What keeps me awake at night - Children living in an environmental disaster

31st January 2014 at 00:00

You might think that a 12-year-old telling you he is going to "drop-kick you in the fucking head" is a behaviour issue. It's not. If a 12-year-old child wants to drop-kick his teacher in the head, that's beyond playing up, there's something more going on.

We'll call him James. James is 12 years old. He is a brooding, angry little man. What he lacks in stature, he makes up for in aggression. Before he threatened to drop-kick me in the head, he'd offered to smash my face in. For several of his classmates, he hadn't bothered asking, he'd just done it.

We occasionally get on. If you ask him about football, you get a glimpse behind the curtain and realise he isn't that bad a kid, really. His grades are shocking, he is a bully and he is disruptive, but he's not rotten to the core like you find with some (admit it, they exist).

We tried sanctions but it was a waste of time. He didn't turn up and his mum doesn't answer the phone or respond to letters. We could exclude him - we have come close - but I spoke up for him and said I would do my best to turn him around.

Why? Because I know his home life is shocking. I know that his mum is a drug addict, that his dad is in prison for drug offences and that the estate in which he lives is rife with bad influence. I know that excluding James is the last thing he needs. Yes, it might help other children escape his influence and his disruption, but I find the cost of taking away the only stability he has in his life uncomfortably high.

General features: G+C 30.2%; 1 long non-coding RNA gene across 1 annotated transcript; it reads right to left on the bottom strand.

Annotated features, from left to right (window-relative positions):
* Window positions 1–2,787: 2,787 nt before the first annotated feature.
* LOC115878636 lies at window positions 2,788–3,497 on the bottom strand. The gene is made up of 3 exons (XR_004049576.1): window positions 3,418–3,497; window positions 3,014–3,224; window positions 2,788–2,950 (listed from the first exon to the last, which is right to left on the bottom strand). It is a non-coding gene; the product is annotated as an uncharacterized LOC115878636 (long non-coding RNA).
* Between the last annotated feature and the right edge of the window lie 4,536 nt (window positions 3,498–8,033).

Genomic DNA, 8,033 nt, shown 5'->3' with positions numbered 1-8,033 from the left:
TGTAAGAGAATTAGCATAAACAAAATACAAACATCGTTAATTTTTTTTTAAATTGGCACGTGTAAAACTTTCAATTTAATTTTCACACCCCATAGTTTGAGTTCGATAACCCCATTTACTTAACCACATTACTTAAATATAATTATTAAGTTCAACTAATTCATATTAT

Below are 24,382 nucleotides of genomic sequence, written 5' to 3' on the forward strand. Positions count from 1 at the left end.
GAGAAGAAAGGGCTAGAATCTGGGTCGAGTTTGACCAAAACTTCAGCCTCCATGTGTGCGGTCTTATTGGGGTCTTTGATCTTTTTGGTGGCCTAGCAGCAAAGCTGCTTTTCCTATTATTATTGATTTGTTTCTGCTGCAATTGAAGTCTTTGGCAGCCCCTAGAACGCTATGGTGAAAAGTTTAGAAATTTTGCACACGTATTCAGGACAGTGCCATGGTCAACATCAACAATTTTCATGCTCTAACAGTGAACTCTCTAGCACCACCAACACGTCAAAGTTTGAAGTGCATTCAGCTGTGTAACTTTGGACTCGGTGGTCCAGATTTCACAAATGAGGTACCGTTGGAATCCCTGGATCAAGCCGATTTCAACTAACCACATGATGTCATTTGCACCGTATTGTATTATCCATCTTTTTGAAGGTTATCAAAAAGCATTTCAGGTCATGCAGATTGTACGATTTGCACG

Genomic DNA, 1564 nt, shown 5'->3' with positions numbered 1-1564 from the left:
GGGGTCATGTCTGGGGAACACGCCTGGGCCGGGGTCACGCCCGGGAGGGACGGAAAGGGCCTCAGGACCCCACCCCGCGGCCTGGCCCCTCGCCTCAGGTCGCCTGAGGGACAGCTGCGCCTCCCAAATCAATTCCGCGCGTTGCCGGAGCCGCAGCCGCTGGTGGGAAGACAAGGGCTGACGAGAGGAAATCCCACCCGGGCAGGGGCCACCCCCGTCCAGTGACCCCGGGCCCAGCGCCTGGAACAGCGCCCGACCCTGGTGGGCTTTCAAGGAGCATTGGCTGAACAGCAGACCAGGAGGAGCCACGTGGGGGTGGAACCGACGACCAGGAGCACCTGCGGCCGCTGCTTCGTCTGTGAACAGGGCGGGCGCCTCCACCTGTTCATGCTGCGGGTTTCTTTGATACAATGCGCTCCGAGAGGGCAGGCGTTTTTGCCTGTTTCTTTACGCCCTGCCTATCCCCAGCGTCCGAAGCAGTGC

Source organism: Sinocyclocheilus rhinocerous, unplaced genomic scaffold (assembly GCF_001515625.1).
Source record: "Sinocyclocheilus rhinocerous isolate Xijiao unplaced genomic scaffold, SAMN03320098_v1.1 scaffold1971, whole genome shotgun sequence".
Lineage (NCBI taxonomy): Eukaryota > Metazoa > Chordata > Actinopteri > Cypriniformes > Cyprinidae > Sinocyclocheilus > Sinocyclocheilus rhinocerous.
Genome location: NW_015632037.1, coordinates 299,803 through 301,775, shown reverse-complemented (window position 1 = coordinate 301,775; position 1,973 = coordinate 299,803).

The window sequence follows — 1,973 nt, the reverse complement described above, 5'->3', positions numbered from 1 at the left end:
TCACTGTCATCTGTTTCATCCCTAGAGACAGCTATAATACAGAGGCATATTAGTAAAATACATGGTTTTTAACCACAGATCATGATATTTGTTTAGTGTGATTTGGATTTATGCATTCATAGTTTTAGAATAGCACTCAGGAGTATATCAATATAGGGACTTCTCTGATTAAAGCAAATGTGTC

He's 12 years old. He has no capacity to cope with the environment in which he lives. He has no outlet other than the raw anger that, temporarily, makes him feel better.

I have been given three months to demonstrate some improvement. I am now looking at boxing and other physical sports that may provide James with a controlled outlet for his anger.

Will it work? I have no idea. But I firmly believe that we need to at least try with students such as James. Making them pay for the situation they find themselves born into is not a necessary evil to help other students achieve, it's immoral.

The writer is a teacher in Scotland.

Tell us what keeps you awake at night

Email jon.severs@tes.co.uk.

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